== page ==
Should Schools Call an Ambulance When a Child Breaks a Bone?Sunny Chanel
Let’s say your child gets hurt at school, really hurt we’re talking writhing in pain hurt. As a parent you would, no doubt, want the best available help for them as soon as possible. Tom and Jen Deon of Saugus, Massachusetts, are just those type of parents.
The parents of fourth-grader Ally are reportedly furious because an ambulance was not called when she severely broke her arm at school. What happened?
While Ally was playing on the playground of Veterans Elementary School, she fell and broke her arm. The girl’s arm was apparently “bent at an unnatural angle” and she was screaming loudly. But the school said they were just following policy and “that injuries are judged on a case by case basis and response is based on the school nurse’s recommendation.” The nurse called Ally’s mom, who rushed to the school to pick her up and take her to the doctor. The girl’s break was so bad that she had to go to the Children’s Hospital of Boston for care.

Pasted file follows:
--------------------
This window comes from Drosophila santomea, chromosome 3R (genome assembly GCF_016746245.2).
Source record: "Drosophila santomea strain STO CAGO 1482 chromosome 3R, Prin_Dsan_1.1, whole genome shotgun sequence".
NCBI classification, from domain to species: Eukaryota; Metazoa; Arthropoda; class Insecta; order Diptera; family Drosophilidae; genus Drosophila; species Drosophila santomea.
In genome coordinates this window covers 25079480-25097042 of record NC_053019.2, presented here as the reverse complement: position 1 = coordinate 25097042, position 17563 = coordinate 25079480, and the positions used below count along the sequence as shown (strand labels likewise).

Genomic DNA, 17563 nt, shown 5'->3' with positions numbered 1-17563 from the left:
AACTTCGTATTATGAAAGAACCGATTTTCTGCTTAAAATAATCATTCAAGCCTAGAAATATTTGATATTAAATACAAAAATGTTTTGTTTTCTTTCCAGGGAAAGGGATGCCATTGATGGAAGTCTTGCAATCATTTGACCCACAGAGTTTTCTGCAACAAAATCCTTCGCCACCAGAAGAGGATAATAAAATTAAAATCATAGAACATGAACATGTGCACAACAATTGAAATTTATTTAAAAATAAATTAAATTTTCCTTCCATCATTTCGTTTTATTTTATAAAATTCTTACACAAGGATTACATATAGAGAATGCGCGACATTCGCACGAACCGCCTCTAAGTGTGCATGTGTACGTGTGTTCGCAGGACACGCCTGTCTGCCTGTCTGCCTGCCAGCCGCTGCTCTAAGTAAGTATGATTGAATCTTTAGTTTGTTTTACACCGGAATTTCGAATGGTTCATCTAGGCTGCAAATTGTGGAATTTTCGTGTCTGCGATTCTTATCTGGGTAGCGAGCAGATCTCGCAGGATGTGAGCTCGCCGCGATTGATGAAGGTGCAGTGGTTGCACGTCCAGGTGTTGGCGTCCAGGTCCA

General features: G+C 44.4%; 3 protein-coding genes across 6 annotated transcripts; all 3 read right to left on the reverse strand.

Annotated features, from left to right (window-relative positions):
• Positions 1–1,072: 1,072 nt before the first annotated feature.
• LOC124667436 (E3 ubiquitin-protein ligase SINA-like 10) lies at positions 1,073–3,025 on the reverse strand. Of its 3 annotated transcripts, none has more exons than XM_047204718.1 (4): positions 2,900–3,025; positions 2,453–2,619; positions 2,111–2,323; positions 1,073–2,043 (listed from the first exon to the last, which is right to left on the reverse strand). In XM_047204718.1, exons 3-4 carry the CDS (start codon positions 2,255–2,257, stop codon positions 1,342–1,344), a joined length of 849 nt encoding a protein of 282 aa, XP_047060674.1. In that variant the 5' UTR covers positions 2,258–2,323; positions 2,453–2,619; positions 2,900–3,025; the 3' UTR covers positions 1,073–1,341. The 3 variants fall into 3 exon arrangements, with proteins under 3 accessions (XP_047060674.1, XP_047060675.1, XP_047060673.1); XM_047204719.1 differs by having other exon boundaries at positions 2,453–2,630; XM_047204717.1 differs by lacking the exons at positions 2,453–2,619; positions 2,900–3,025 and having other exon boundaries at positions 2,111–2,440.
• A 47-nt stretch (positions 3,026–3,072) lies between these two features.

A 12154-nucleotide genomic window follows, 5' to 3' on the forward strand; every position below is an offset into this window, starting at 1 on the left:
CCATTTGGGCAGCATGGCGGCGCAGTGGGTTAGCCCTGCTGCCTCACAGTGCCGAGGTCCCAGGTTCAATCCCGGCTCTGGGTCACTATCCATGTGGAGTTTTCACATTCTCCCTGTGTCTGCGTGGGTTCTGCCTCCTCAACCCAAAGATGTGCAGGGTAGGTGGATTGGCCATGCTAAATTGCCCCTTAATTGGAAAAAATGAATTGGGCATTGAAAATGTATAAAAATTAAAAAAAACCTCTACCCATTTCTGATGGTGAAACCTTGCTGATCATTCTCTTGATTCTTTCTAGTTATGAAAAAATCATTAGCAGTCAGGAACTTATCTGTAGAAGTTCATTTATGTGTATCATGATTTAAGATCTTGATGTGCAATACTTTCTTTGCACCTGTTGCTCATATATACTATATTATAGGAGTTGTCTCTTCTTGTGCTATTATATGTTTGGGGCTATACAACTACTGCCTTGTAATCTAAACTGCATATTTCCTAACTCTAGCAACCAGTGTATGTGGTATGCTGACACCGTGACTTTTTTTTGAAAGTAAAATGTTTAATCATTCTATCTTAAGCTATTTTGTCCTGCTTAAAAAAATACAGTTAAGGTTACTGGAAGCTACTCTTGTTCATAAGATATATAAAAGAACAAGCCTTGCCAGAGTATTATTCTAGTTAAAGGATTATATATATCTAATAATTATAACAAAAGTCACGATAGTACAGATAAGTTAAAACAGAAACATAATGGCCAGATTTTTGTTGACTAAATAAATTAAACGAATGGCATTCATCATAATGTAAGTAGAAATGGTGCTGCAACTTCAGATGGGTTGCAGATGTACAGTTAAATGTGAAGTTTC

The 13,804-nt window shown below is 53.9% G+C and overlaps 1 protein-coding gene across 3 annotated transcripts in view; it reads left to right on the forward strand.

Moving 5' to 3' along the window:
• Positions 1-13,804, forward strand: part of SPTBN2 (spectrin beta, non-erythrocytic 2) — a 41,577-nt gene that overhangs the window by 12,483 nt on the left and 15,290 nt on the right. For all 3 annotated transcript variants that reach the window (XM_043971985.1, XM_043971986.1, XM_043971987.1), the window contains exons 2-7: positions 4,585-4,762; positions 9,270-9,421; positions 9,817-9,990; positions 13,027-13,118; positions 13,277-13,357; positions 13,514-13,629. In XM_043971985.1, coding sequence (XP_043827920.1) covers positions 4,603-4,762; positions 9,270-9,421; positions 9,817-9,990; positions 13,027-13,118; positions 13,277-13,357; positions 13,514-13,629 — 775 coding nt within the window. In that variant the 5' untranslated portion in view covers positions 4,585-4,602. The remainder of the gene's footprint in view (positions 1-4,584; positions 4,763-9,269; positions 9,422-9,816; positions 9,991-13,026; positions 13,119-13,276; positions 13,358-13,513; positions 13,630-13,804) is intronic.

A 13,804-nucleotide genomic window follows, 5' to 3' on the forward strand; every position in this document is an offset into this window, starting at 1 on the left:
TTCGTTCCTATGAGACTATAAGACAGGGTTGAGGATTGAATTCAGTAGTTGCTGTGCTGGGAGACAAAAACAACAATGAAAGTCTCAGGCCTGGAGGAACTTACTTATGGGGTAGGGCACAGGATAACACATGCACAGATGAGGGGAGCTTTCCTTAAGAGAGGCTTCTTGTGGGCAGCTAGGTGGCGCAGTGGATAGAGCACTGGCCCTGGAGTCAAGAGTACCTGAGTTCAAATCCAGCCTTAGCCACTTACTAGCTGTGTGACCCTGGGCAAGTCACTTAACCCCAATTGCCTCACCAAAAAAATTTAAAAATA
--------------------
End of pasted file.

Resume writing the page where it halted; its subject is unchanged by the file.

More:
The family is furious that Ally wasn’t immediately rushed to the hospital, especially since she was in such distress. One wonders where the lines are drawn for when a student should have an ambulance sent for their injuries. Do they need to be in a life-threatening situation? Shouldn’t being in intense pain count for getting immediate care?
What do you think? Do you stand by the nurse’s decision or would you have wanted your child to be rushed to the ER?
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